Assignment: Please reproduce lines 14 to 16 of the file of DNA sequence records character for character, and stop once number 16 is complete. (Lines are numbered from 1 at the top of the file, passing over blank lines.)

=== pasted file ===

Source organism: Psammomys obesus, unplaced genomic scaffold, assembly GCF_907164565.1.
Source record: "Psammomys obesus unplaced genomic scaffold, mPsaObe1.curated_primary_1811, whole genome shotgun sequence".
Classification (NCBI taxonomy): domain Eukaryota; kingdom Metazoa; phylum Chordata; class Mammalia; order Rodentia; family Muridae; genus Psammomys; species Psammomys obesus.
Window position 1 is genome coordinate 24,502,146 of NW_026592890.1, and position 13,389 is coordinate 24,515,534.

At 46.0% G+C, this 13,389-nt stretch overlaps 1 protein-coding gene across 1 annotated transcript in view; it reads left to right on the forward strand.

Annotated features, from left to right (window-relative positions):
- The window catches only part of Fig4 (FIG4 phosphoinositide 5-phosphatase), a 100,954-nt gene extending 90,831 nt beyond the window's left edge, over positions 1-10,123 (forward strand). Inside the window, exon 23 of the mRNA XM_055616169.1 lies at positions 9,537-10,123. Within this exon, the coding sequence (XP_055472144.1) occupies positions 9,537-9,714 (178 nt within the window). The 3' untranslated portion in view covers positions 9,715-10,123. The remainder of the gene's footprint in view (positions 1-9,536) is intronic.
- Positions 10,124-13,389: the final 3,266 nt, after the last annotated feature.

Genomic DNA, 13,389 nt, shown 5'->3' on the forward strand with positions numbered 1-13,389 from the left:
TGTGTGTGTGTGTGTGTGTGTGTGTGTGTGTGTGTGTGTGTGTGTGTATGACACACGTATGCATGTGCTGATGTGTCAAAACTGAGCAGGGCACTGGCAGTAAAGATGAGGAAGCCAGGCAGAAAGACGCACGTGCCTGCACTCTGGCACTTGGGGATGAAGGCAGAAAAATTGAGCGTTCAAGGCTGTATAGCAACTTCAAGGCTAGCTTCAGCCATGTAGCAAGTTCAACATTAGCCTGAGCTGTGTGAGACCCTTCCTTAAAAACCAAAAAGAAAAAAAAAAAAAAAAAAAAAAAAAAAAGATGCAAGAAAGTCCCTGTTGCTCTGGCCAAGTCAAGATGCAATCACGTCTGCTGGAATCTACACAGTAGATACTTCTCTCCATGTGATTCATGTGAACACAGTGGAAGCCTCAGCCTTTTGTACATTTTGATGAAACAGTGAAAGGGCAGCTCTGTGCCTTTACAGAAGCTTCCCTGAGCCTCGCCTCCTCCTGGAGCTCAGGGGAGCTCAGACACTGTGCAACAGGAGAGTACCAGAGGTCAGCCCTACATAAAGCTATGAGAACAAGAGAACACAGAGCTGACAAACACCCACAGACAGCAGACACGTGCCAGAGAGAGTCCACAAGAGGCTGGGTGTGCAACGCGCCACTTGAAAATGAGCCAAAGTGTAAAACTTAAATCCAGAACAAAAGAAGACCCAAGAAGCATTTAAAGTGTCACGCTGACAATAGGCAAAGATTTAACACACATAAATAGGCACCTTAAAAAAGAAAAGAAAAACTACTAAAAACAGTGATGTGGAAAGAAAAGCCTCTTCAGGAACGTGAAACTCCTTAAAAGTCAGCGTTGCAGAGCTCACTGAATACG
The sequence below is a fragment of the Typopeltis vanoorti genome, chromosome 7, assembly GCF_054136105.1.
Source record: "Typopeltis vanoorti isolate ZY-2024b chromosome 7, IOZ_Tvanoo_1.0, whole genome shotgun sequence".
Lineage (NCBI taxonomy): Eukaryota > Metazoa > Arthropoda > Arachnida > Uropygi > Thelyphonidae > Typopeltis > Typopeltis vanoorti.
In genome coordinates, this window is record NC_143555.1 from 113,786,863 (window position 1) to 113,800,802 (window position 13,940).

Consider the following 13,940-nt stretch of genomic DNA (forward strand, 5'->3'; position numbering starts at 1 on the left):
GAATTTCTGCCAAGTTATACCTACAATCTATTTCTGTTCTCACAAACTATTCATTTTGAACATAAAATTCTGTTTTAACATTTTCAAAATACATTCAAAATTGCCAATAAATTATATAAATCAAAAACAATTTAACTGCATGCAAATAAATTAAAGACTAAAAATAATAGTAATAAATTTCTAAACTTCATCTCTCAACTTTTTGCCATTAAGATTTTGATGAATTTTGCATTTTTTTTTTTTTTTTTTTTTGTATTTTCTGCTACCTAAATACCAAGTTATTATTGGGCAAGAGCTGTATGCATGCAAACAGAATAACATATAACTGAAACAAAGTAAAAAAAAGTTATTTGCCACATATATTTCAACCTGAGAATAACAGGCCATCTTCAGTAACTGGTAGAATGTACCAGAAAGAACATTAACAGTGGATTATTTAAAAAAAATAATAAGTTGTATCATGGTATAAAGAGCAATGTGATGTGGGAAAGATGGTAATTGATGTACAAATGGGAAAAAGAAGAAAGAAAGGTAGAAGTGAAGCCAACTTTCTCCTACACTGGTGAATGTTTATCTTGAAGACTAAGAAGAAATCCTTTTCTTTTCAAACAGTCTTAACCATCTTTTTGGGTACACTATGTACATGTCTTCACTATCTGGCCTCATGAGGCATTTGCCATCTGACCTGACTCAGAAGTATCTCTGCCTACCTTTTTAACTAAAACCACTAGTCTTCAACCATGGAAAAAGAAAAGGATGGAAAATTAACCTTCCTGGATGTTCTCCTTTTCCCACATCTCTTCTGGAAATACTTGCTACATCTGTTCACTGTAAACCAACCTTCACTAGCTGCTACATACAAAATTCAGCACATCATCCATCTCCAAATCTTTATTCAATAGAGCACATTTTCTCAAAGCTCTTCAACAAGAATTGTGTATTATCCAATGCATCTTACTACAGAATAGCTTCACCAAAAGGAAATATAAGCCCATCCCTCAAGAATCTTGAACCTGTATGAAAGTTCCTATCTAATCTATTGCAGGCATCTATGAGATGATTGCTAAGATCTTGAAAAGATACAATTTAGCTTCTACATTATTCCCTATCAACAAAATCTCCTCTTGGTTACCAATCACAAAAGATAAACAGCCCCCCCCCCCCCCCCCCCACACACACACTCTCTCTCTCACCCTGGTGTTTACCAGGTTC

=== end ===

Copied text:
In genome coordinates, this window is record NC_143555.1 from 113,786,863 (window position 1) to 113,800,802 (window position 13,940).

Consider the following 13,940-nt stretch of genomic DNA (forward strand, 5'->3'; position numbering starts at 1 on the left):
GAATTTCTGCCAAGTTATACCTACAATCTATTTCTGTTCTCACAAACTATTCATTTTGAACATAAAATTCTGTTTTAACATTTTCAAAATACATTCAAAATTGCCAATAAATTATATAAATCAAAAACAATTTAACTGCATGCAAATAAATTAAAGACTAAAAATAATAGTAATAAATTTCTAAACTTCATCTCTCAACTTTTTGCCATTAAGATTTTGATGAATTTTGCATTTTTTTTTTTTTTTTTTTTTGTATTTTCTGCTACCTAAATACCAAGTTATTATTGGGCAAGAGCTGTATGCATGCAAACAGAATAACATATAACTGAAACAAAGTAAAAAAAAGTTATTTGCCACATATATTTCAACCTGAGAATAACAGGCCATCTTCAGTAACTGGTAGAATGTACCAGAAAGAACATTAACAGTGGATTATTTAAAAAAAATAATAAGTTGTATCATGGTATAAAGAGCAATGTGATGTGGGAAAGATGGTAATTGATGTACAAATGGGAAAAAGAAGAAAGAAAGGTAGAAGTGAAGCCAACTTTCTCCTACACTGGTGAATGTTTATCTTGAAGACTAAGAAGAAATCCTTTTCTTTTCAAACAGTCTTAACCATCTTTTTGGGTACACTATGTACATGTCTTCACTATCTGGCCTCATGAGGCATTTGCCATCTGACCTGACTCAGAAGTATCTCTGCCTACCTTTTTAACTAAAACCACTAGTCTTCAACCATGGAAAAAGAAAAGGATGGAAAATTAACCTTCCTGGATGTTCTCCTTTTCCCACATCTCTTCTGGAAATACTTGCTACATCTGTTCACTGTAAACCAACCTTCACTAGCTGCTACATACAAAATTCAGCACATCATCCATCTCCAAATCTTTATTCAATAGAGCACATTTTCTCAAAGCTCTTCAACAAGAATTGTGTATTATCCAATGCATCTTACTACAGAATAGCTTCACCAAAAGGAAATATAAGCCCATCCCTCAAGAATCTTGAACCTGTATGAAAGTTCCTATCTAATCTATTGCAGGCATCTATGAGATGATTGCTAAGATCTTGAAAAGATACAATTTAGCTTCTACATTATTCCCTATCAACAAAATCTCCTCTTGGTTACCAATCACAAAAGATAAACAGCCCCCCCCCCCCCCCCCCCACACACACACTCTCTCTCTCACCCTGGTGTTTACCAGGTTC